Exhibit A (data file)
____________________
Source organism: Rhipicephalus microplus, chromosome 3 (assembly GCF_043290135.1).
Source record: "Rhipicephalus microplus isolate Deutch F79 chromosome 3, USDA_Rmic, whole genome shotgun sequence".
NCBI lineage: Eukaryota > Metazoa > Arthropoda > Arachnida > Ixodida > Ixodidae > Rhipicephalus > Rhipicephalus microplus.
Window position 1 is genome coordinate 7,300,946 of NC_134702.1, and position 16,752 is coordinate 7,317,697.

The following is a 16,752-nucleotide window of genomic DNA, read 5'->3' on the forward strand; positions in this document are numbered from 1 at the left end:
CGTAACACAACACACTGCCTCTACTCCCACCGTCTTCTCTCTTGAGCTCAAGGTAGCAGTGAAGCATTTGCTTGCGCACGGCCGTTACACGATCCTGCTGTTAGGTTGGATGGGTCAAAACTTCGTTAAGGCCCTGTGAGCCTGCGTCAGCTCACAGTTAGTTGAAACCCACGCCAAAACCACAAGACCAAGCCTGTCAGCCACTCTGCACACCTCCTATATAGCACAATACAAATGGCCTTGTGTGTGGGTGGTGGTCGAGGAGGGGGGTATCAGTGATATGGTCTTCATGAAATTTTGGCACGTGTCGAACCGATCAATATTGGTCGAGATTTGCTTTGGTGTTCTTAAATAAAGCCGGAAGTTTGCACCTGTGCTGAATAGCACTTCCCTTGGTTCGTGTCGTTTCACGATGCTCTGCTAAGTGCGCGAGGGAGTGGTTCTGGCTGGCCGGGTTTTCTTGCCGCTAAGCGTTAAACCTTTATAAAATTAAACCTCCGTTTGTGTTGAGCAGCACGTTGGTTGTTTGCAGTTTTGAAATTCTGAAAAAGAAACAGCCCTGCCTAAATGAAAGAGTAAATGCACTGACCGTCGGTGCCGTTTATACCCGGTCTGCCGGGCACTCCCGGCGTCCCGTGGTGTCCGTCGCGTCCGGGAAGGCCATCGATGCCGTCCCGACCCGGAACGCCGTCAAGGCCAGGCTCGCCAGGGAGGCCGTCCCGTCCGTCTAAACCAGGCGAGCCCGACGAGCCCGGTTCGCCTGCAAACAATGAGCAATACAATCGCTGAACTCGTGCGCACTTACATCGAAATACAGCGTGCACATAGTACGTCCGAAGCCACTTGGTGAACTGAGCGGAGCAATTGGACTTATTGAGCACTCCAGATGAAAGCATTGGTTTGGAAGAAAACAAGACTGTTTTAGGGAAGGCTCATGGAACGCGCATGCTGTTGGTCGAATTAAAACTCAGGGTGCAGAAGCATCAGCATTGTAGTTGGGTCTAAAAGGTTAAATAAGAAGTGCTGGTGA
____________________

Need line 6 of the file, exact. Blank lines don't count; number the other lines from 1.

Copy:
CGTAACACAACACACTGCCTCTACTCCCACCGTCTTCTCTCTTGAGCTCAAGGTAGCAGTGAAGCATTTGCTTGCGCACGGCCGTTACACGATCCTGCTGTTAGGTTGGATGGGTCAAAACTTCGTTAAGGCCCTGTGAGCCTGCGTCAGCTCACAGTTAGTTGAAACCCACGCCAAAACCACAAGACCAAGCCTGTCAGCCACTCTGCACACCTCCTATATAGCACAATACAAATGGCCTTGTGTGTGGGTGGTGGTCGAGGAGGGGGGTATCAGTGATATGGTCTTCATGAAATTTTGGCACGTGTCGAACCGATCAATATTGGTCGAGATTTGCTTTGGTGTTCTTAAATAAAGCCGGAAGTTTGCACCTGTGCTGAATAGCACTTCCCTTGGTTCGTGTCGTTTCACGATGCTCTGCTAAGTGCGCGAGGGAGTGGTTCTGGCTGGCCGGGTTTTCTTGCCGCTAAGCGTTAAACCTTTATAAAATTAAACCTCCGTTTGTGTTGAGCAGCACGTTGGTTGTTTGCAGTTTTGAAATTCTGAAAAAGAAACAGCCCTGCCTAAATGAAAGAGTAAATGCACTGACCGTCGGTGCCGTTTATACCCGGTCTGCCGGGCACTCCCGGCGTCCCGTGGTGTCCGTCGCGTCCGGGAAGGCCATCGATGCCGTCCCGACCCGGAACGCCGTCAAGGCCAGGCTCGCCAGGGAGGCCGTCCCGTCCGTCTAAACCAGGCGAGCCCGACGAGCCCGGTTCGCCTGCAAACAATGAGCAATACAATCGCTGAACTCGTGCGCACTTACATCGAAATACAGCGTGCACATAGTACGTCCGAAGCCACTTGGTGAACTGAGCGGAGCAATTGGACTTATTGAGCACTCCAGATGAAAGCATTGGTTTGGAAGAAAACAAGACTGTTTTAGGGAAGGCTCATGGAACGCGCATGCTGTTGGTCGAATTAAAACTCAGGGTGCAGAAGCATCAGCATTGTAGTTGGGTCTAAAAGGTTAAATAAGAAGTGCTGGTGA